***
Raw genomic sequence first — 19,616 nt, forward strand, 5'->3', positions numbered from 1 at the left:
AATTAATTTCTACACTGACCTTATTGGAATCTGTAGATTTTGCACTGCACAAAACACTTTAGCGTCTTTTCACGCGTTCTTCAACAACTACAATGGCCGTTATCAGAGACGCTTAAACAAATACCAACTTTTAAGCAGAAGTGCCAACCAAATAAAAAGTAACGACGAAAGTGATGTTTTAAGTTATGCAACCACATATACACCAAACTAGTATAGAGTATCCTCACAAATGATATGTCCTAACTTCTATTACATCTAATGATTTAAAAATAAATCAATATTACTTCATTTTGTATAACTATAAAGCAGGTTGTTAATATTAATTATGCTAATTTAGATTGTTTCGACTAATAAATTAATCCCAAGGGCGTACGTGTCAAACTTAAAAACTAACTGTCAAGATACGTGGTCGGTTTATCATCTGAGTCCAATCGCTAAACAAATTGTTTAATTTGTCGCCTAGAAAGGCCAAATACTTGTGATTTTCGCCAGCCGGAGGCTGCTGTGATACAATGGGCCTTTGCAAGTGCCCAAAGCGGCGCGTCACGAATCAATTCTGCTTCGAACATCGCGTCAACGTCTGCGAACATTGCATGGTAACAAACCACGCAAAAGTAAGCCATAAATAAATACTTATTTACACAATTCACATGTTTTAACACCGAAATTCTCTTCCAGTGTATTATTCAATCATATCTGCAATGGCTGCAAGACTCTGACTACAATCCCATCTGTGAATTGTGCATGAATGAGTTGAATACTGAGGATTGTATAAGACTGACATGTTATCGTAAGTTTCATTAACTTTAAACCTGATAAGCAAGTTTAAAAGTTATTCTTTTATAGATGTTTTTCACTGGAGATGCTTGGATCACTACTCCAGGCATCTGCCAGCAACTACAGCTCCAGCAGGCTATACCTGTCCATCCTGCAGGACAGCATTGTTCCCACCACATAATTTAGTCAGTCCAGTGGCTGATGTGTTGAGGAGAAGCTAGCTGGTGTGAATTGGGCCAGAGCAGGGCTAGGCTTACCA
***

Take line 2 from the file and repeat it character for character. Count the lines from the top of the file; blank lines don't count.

AATTAATTTCTACACTGACCTTATTGGAATCTGTAGATTTTGCACTGCACAAAACACTTTAGCGTCTTTTCACGCGTTCTTCAACAACTACAATGGCCGTTATCAGAGACGCTTAAACAAATACCAACTTTTAAGCAGAAGTGCCAACCAAATAAAAAGTAACGACGAAAGTGATGTTTTAAGTTATGCAACCACATATACACCAAACTAGTATAGAGTATCCTCACAAATGATATGTCCTAACTTCTATTACATCTAATGATTTAAAAATAAATCAATATTACTTCATTTTGTATAACTATAAAGCAGGTTGTTAATATTAATTATGCTAATTTAGATTGTTTCGACTAATAAATTAATCCCAAGGGCGTACGTGTCAAACTTAAAAACTAACTGTCAAGATACGTGGTCGGTTTATCATCTGAGTCCAATCGCTAAACAAATTGTTTAATTTGTCGCCTAGAAAGGCCAAATACTTGTGATTTTCGCCAGCCGGAGGCTGCTGTGATACAATGGGCCTTTGCAAGTGCCCAAAGCGGCGCGTCACGAATCAATTCTGCTTCGAACATCGCGTCAACGTCTGCGAACATTGCATGGTAACAAACCACGCAAAAGTAAGCCATAAATAAATACTTATTTACACAATTCACATGTTTTAACACCGAAATTCTCTTCCAGTGTATTATTCAATCATATCTGCAATGGCTGCAAGACTCTGACTACAATCCCATCTGTGAATTGTGCATGAATGAGTTGAATACTGAGGATTGTATAAGACTGACATGTTATCGTAAGTTTCATTAACTTTAAACCTGATAAGCAAGTTTAAAAGTTATTCTTTTATAGATGTTTTTCACTGGAGATGCTTGGATCACTACTCCAGGCATCTGCCAGCAACTACAGCTCCAGCAGGCTATACCTGTCCATCCTGCAGGACAGCATTGTTCCCACCACATAATTTAGTCAGTCCAGTGGCTGATGTGTTGAGGAGAAGCTAGCTGGTGTGAATTGGGCCAGAGCAGGGCTAGGCTTACCA